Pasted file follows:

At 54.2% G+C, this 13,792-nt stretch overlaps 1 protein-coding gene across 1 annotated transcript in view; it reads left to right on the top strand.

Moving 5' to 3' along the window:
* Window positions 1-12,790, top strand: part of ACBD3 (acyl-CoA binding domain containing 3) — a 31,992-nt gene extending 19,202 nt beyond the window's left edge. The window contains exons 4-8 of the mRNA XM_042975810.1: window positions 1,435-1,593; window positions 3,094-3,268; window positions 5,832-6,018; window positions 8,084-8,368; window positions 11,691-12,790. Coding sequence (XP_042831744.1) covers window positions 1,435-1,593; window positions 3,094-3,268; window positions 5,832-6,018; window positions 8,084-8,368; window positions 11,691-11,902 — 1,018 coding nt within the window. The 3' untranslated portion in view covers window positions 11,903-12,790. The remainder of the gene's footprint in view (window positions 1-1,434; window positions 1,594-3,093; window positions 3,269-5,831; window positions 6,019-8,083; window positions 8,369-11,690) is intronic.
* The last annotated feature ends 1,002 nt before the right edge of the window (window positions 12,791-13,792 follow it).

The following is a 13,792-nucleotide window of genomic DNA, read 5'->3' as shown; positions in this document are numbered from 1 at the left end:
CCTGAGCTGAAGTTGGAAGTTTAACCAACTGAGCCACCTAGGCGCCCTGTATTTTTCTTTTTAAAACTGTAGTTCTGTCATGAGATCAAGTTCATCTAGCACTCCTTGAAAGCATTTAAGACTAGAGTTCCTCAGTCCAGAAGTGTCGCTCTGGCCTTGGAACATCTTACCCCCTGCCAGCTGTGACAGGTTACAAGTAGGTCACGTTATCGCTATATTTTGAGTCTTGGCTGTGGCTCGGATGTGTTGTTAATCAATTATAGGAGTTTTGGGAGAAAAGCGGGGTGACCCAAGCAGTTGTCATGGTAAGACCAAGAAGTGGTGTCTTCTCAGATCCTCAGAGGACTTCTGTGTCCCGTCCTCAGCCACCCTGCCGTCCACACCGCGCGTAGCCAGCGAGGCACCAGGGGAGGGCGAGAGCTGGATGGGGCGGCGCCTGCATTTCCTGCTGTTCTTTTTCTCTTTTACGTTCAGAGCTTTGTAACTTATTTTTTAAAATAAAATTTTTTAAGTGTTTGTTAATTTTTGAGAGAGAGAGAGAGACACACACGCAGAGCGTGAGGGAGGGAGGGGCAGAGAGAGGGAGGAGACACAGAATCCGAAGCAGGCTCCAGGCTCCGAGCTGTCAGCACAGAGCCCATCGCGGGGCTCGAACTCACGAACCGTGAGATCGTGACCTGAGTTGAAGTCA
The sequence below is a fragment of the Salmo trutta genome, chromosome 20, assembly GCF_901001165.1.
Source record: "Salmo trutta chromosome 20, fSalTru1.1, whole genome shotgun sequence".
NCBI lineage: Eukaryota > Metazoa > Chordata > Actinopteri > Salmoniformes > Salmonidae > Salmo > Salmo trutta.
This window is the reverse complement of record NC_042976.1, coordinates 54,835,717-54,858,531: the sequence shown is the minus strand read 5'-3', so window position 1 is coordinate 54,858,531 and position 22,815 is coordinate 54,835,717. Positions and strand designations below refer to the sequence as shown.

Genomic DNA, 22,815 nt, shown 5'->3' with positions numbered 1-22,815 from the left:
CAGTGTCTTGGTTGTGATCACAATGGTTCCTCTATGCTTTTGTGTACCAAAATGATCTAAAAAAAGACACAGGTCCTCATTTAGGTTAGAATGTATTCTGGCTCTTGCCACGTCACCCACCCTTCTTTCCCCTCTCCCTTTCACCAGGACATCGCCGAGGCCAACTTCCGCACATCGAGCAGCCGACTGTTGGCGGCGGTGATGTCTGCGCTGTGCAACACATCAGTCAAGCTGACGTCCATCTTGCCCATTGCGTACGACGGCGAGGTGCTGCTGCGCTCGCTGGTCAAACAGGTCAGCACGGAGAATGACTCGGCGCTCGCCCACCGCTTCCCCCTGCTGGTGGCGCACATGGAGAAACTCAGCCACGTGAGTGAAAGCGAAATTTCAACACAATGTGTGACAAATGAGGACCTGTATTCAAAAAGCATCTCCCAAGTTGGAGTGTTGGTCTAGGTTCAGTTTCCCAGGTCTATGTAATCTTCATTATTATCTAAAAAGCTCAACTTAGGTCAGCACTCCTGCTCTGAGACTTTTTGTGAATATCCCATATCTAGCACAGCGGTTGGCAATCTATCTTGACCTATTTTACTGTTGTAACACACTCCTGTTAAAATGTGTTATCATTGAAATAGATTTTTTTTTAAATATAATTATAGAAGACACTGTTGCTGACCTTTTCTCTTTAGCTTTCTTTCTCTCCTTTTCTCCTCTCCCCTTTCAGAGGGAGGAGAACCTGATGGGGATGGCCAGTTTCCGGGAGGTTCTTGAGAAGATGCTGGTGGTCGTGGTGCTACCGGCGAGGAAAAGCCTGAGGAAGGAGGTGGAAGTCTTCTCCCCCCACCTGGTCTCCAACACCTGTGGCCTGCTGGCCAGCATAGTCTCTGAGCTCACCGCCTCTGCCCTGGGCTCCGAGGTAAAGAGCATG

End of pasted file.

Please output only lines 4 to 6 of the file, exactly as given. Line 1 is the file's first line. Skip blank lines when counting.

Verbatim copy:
* The last annotated feature ends 1,002 nt before the right edge of the window (window positions 12,791-13,792 follow it).

The following is a 13,792-nucleotide window of genomic DNA, read 5'->3' as shown; positions in this document are numbered from 1 at the left end:
CCTGAGCTGAAGTTGGAAGTTTAACCAACTGAGCCACCTAGGCGCCCTGTATTTTTCTTTTTAAAACTGTAGTTCTGTCATGAGATCAAGTTCATCTAGCACTCCTTGAAAGCATTTAAGACTAGAGTTCCTCAGTCCAGAAGTGTCGCTCTGGCCTTGGAACATCTTACCCCCTGCCAGCTGTGACAGGTTACAAGTAGGTCACGTTATCGCTATATTTTGAGTCTTGGCTGTGGCTCGGATGTGTTGTTAATCAATTATAGGAGTTTTGGGAGAAAAGCGGGGTGACCCAAGCAGTTGTCATGGTAAGACCAAGAAGTGGTGTCTTCTCAGATCCTCAGAGGACTTCTGTGTCCCGTCCTCAGCCACCCTGCCGTCCACACCGCGCGTAGCCAGCGAGGCACCAGGGGAGGGCGAGAGCTGGATGGGGCGGCGCCTGCATTTCCTGCTGTTCTTTTTCTCTTTTACGTTCAGAGCTTTGTAACTTATTTTTTAAAATAAAATTTTTTAAGTGTTTGTTAATTTTTGAGAGAGAGAGAGAGACACACACGCAGAGCGTGAGGGAGGGAGGGGCAGAGAGAGGGAGGAGACACAGAATCCGAAGCAGGCTCCAGGCTCCGAGCTGTCAGCACAGAGCCCATCGCGGGGCTCGAACTCACGAACCGTGAGATCGTGACCTGAGTTGAAGTCA